Other products such as digital licenses and certificates for fishing vessels that record data on catches, port landings, ship logs and crew manifests are also a possibility. That type of detailed data, experts suggest, can eventually evolve into broad traceability systems that can merge and unmerge specific information about the origins of a seafood product. Currently, global fisheries apply a mixed bag of those tools. The costs to implement them are “not negligible” Trent admitted, but if enacted under a common global framework they could have a significant impact on traceability.

The case for collective action

Still, no single seafood industry company acting alone has the capacity to monitor or trace the entirety of its supply chains. Collective action among a wide range of stakeholders is considered the most pragmatic and comprehensive route to traceability.

Initiatives such as the Shrimp Sustainable Supply Chain Task Force, which brings together leading retailers, manufacturers, governments and nongovernmental organizations to collectively address concerns of illegal, unreported and unregulated fishing practices, have emerged. The Task Force, formed in July 2014, advocates for tracking and tracing processes, but systems coordinated on a global scale are still far off.

Collective action approaches could also help establish common codes for suppliers, share data and information of supplier practices and conducts, build grievance mechanisms for labor rights victims and collectively advocate to government officials.

However, having detailed traceability systems may ultimately be the most important factor in cutting down on human rights violations, though it is also one of the most challenging interventions to achieve. With precise tracking information on supply chain origins and practices private companies would be able to take the bold action of forbidding purchases from certain fishing vessels and effectively forcing suppliers to address human rights violations.

Drawing a clear line in the sand on their commercial practices would send a clear collective message, Trent said.

Governments have a large role to play as well, through laws and regulation. Thailand, for instance, has notoriously come under fire for being one of the worst perpetrators of illegal fishing labor practices. While the government officially has laws in place to address labor abuses and protect potential victims, poor coordination and management between relevant government agencies have severely limited its ability to enforce them.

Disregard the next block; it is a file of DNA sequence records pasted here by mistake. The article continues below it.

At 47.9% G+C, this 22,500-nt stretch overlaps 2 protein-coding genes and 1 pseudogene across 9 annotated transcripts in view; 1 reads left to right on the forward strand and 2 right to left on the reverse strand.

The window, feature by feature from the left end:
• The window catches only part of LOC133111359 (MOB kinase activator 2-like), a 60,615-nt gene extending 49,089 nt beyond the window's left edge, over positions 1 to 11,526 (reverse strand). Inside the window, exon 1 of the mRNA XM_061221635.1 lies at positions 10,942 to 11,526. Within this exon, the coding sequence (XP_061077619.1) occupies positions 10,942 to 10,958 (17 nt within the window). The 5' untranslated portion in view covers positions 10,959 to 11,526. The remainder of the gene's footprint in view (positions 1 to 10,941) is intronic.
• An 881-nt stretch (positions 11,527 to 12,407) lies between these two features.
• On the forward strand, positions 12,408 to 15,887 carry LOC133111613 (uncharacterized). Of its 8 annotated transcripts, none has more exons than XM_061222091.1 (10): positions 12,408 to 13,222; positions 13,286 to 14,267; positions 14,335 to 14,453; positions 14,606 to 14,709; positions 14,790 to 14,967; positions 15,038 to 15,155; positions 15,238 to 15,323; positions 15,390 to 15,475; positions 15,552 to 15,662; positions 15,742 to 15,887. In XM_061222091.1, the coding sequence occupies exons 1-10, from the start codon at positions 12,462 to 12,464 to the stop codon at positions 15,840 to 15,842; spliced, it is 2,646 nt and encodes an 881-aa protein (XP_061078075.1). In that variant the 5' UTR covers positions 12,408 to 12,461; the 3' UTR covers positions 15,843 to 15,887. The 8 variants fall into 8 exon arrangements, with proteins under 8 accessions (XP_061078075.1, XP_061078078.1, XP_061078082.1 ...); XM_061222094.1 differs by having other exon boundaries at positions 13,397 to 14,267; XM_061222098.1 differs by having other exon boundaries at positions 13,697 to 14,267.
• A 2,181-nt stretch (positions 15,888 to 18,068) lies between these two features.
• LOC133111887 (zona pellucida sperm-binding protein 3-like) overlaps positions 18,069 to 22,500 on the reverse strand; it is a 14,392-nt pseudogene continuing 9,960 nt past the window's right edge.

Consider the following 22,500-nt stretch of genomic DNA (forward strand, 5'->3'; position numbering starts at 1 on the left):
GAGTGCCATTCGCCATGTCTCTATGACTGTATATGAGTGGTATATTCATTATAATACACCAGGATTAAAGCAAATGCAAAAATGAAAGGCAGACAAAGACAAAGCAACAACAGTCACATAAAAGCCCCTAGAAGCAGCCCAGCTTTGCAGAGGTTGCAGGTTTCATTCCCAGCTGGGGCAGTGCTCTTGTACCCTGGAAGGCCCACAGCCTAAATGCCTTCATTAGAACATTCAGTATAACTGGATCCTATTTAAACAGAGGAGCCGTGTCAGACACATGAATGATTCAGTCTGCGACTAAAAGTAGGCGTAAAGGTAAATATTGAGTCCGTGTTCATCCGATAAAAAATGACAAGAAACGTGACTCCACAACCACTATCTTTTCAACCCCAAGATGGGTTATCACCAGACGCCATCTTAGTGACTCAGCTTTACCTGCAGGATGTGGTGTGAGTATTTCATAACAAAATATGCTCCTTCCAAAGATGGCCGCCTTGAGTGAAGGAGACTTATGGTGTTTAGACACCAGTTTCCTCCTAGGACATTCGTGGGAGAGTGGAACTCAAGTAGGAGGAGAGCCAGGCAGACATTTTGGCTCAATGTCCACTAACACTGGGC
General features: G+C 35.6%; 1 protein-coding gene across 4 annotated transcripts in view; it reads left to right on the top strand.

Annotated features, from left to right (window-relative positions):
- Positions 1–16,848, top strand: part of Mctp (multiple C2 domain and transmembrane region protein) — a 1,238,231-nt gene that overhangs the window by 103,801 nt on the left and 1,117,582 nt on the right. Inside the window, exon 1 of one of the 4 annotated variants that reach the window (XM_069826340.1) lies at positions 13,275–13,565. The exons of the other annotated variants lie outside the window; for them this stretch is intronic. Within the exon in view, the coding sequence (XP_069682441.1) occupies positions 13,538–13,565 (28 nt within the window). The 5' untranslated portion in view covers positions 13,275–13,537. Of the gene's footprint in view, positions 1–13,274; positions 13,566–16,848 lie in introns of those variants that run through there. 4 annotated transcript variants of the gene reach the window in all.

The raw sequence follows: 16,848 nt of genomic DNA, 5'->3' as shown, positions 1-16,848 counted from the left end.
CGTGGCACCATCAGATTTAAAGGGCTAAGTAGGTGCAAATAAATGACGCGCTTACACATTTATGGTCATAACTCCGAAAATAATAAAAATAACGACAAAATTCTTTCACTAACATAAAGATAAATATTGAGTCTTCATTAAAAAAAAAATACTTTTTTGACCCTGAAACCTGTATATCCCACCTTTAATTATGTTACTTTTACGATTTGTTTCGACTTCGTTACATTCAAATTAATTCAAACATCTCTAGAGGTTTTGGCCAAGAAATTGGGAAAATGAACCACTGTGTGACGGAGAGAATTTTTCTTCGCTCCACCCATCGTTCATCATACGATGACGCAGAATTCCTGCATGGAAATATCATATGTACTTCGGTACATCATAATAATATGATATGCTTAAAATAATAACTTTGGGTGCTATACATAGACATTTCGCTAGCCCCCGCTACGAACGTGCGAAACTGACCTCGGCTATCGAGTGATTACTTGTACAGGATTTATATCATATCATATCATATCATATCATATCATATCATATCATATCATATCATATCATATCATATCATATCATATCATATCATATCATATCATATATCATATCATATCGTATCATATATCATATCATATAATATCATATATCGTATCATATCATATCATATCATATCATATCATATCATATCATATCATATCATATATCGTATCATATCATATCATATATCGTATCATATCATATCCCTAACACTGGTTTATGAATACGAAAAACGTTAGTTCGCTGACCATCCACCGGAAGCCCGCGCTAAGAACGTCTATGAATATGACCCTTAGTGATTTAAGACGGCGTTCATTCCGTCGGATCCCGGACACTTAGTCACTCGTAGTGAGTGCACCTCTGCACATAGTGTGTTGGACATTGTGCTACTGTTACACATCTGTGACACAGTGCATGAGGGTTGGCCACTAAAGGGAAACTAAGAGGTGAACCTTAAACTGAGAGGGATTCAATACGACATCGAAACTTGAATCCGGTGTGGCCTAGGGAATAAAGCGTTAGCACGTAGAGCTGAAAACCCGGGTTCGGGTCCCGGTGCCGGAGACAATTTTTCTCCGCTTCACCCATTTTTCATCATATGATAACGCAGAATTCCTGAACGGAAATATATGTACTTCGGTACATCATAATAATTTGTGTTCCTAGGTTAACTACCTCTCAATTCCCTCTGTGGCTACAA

“Any law is only as good as its enforcement,” Trent said.

U.S. laws have long made it illegal to import, purchase or shelve products that were caught in violation of the natural resource laws of the country of origin. Yet contraband goods still flood the market every day because of weak traceability standards.

One possible effort to look to as a model is the U.S. experience in regulating conflict minerals. In that case, U.S. regulations have required companies to publicly report their purchases of rare minerals, which spawned various traceability initiatives in Africa.

Until more robust collective action agendas take hold in the fishing industry, transparency efforts fall mainly to individual companies. Food giant Nestle took a major step last year when it commissioned an independent study of its fishing supply chain.

The damning report, conducted by Verite, found numerous human rights violations at Nestle’s suppliers. It revealed deceptive recruitment practices, unfair payment arrangements and harassment and intimidation of the laborers who fished and farmed supplies for Nestle products.

As a result of the study, the company has issued a detailed action plan that is aimed at addressing many of those shortcomings. To what degree Nestle follows through on its plan remains to be seen, but its actions are influential because of the public light that it shined on how labor violations can cut across many companies in the fishing industry.

“Nestle set the bar higher for their competitors and collaborators,” Viederman said.

So as advocates look to push companies on enhanced traceability alongside new government requirements, a basic starting point may be to promote greater accountability on labor issues. A common reason for inaction, he noted, is the distance that companies put between themselves and social issues.

“Sometimes, companies need to be told that they are directly connected,” Viederman said.

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About the author

  • Naki B. Mendoza

    Naki is a former reporter, he covered the intersection of business and international development. Prior to Devex he was a Latin America reporter for Energy Intelligence covering corporate investments and political risks in the region’s energy sector. His previous assignments abroad have posted him throughout Europe, South America, and Australia.